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'[OT] Re: purchase an axe for karaoke'
1998\12\20@184833 by James Cameron

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Vadim Jakunin wrote:
> [paraphrased: what can be done electronically to disturb a karaoke
> site eight to ten metres away?]

Not a lot.  I won't give any advice to help, since I might then be an
accomplice to an illegal activity.

However, to protect yourself against this sort of attack tends to be
simple; a good balanced microphone, cable, and amplifier.  If they use
two conductor jack connectors, chances are it ain't balanced.  If they
use three pin cannon connectors, it is most likely balanced.

--
James Cameron                                      (spam_OUTcameronTakeThisOuTspamstl.dec.com)

OpenVMS, Linux, Firewalls, Software Engineering, CGI, HTTP, X, C, FORTH,
COBOL, BASIC, DCL, csh, bash, ksh, sh, Electronics, Microcontrollers,
Disability Engineering, Netrek, Bicycles, Pedant, Farming, Home Control,
Remote Area Power, Greek Scholar, Tenor Vocalist, Church Sound, Husband.

"Specialisation is for insects." -- Robert Heinlein.

1998\12\21@120739 by Peter L. Peres

picon face
Nothing is as good as an old oil furnace ignitor unit mounted in a small
box (insulated) with a power cord, plugged into an outlet on the same
circuit as the amps (long wires preferred), with its own spark gap in the
box (adjust for long sparks) imho. Hehehe. I think it's even legal. Let
them find the circuit.

Peter

1998\12\21@140408 by lilel

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> Nothing is as good as an old oil furnace ignitor unit mounted in a
> small box (insulated) with a power cord, plugged into an outlet on
> the same circuit as the amps (long wires preferred), with its own
> spark gap in the box (adjust for long sparks) imho. Hehehe. I think
> it's even legal. Let them find the circuit.
>
> Peter

I use one of those in my Rube-Goldberg-Frankenstein Brownout and
Noise generator.  My boss makes me hook PICs up to it to see if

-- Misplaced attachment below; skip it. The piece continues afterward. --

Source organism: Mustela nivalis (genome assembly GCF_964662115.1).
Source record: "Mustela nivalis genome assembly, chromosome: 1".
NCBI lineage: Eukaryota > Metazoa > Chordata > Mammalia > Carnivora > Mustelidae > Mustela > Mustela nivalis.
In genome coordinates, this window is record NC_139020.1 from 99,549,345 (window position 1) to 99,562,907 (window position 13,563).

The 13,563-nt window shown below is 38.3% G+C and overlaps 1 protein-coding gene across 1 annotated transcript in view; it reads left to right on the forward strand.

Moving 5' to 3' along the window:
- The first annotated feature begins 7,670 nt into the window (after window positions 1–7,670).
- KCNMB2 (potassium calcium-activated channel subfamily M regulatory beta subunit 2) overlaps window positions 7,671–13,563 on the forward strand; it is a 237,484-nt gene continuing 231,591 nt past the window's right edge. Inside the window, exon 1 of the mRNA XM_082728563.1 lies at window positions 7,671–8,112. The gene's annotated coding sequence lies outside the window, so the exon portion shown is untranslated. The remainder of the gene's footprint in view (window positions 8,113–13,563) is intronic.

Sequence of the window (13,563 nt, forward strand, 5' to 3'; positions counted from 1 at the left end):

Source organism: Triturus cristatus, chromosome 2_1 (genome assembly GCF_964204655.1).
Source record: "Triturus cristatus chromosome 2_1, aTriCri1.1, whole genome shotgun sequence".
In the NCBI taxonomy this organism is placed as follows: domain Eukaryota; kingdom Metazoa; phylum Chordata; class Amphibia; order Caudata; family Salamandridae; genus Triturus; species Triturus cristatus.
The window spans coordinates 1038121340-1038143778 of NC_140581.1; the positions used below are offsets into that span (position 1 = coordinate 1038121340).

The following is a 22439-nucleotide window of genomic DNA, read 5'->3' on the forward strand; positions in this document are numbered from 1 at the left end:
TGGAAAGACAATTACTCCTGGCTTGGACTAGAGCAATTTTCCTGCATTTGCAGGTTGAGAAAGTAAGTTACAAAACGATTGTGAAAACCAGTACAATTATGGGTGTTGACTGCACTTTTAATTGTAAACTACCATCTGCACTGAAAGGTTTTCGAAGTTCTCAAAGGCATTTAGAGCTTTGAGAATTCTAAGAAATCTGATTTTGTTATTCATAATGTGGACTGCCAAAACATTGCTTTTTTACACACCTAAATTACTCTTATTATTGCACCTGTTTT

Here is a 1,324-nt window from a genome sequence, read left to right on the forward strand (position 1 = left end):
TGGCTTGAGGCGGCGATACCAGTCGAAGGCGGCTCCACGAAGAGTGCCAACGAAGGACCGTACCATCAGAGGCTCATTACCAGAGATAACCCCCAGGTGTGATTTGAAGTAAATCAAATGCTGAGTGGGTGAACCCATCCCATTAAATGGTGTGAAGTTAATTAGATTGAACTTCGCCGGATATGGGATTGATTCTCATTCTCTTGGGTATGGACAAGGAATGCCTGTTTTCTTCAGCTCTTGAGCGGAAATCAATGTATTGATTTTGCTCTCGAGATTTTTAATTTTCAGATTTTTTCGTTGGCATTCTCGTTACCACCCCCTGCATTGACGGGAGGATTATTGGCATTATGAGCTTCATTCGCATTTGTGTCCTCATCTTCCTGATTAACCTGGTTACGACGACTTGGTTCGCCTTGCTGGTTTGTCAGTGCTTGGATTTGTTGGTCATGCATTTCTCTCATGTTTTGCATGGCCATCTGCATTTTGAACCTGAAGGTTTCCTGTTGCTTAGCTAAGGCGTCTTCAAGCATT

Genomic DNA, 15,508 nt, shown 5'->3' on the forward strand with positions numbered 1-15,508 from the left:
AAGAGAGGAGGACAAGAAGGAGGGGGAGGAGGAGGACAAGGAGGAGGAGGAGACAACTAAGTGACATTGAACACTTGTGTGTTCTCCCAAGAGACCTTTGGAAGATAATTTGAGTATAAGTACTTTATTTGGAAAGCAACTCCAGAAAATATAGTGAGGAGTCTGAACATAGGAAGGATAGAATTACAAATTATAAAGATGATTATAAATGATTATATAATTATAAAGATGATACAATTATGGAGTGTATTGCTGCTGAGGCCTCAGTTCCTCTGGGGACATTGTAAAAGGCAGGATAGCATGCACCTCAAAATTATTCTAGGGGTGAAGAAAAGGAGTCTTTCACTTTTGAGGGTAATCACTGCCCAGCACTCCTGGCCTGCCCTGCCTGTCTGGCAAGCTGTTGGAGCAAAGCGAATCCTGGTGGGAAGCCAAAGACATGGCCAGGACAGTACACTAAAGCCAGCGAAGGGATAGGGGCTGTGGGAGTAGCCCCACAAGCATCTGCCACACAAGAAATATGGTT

regular noise will make them puke.  It's also got:

    SCR lamp dimmers
    DC motors
    Universal motors
    Chattering relays

Won't stop a PIC with a brownout circuit at all!


-- Lawrence Lile

"Nyquist was an optimist."

=> Median Filter Source Code
=> AutoCad blocks for electrical drafting

at:  http://home1.gte.net/llile/index.htm

1998\12\21@141449 by dave vanhorn

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There was a time that I was laid up after a car accident.
I discovered that my upstairs neighbor liked to practice his gitaur music,
which he certainly needed to do.
I also discovered that when I talked on the local repeater using my 2 meter
rig and 160W amplifier, he would, for some reason, stop practicing rather
abruptly, with a loud thumping noise.



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1998\12\21@154418 by paulb

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Peter L. Peres wrote:

> Nothing is as good as an old oil furnace ignitor unit mounted in a
> small box (insulated) with a power cord, plugged into an outlet on the
> same circuit as the amps (long wires preferred), with its own spark
> gap in the box (adjust for long sparks) imho.

 Memory tells me you're really "hot" on that furnace igniter!
--
 Cheers,
       Paul B.

1998\12\22@163026 by Peter L. Peres

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Hello Paul,

>   Memory tells me you're really "hot" on that furnace igniter!

 Why would that be ? When I was in need of HV for sick experiments I used
2 cascaded HOT transformers w. separate secondary and a few cascades. I
think I reached 90kV a few times ? ;)

bye,

       Peter

1998\12\22@190453 by Mark A Moss

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I beleive spark gap telegraphy was banned internationally around 1938.